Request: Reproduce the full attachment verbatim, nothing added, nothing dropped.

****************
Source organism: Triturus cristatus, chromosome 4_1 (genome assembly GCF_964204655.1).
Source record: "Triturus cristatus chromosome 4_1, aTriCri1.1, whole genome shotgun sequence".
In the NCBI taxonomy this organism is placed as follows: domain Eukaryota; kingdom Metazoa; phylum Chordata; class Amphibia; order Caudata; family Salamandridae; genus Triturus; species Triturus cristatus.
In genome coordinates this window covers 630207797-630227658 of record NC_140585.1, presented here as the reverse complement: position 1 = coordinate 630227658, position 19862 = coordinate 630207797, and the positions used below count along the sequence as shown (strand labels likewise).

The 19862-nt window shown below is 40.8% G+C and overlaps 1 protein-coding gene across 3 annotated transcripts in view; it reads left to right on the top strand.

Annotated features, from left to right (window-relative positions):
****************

Source organism: Triturus cristatus, chromosome 4_1 (genome assembly GCF_964204655.1).
Source record: "Triturus cristatus chromosome 4_1, aTriCri1.1, whole genome shotgun sequence".
In the NCBI taxonomy this organism is placed as follows: domain Eukaryota; kingdom Metazoa; phylum Chordata; class Amphibia; order Caudata; family Salamandridae; genus Triturus; species Triturus cristatus.
In genome coordinates this window covers 630207797-630227658 of record NC_140585.1, presented here as the reverse complement: position 1 = coordinate 630227658, position 19862 = coordinate 630207797, and the positions used below count along the sequence as shown (strand labels likewise).

The 19862-nt window shown below is 40.8% G+C and overlaps 1 protein-coding gene across 3 annotated transcripts in view; it reads left to right on the top strand.

Annotated features, from left to right (window-relative positions):